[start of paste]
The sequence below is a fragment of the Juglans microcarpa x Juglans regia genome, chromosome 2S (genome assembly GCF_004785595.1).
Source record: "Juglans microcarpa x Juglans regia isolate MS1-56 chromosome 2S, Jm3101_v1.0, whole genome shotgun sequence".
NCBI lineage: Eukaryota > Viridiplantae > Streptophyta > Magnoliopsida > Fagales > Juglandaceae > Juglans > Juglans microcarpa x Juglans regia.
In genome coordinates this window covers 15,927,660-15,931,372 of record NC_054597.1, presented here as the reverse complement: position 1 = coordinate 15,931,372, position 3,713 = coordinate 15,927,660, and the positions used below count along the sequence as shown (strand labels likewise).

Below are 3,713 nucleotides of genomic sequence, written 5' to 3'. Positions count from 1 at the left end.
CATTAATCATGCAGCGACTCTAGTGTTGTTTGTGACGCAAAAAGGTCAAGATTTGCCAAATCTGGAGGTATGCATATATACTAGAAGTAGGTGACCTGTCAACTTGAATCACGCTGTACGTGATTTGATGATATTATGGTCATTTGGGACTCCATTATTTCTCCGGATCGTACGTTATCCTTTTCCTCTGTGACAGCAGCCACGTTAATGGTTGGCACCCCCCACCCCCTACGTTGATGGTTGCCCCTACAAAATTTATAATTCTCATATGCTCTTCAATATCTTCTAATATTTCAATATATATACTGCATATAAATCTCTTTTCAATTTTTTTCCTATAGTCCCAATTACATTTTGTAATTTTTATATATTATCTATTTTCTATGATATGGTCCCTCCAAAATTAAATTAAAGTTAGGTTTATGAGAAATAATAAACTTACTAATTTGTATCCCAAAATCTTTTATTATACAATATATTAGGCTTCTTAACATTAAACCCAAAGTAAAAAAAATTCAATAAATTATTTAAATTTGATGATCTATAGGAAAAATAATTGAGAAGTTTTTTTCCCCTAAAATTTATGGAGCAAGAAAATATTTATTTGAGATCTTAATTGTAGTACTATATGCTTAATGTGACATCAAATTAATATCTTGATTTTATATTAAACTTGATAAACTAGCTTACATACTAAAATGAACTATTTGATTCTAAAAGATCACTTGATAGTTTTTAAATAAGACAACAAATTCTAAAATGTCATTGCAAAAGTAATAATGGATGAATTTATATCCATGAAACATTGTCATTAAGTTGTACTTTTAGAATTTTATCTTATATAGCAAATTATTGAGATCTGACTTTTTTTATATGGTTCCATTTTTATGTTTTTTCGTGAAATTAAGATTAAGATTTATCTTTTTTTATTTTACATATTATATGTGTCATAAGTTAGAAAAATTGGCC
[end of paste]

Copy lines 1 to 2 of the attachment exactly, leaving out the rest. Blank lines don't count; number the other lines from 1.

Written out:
The sequence below is a fragment of the Juglans microcarpa x Juglans regia genome, chromosome 2S (genome assembly GCF_004785595.1).
Source record: "Juglans microcarpa x Juglans regia isolate MS1-56 chromosome 2S, Jm3101_v1.0, whole genome shotgun sequence".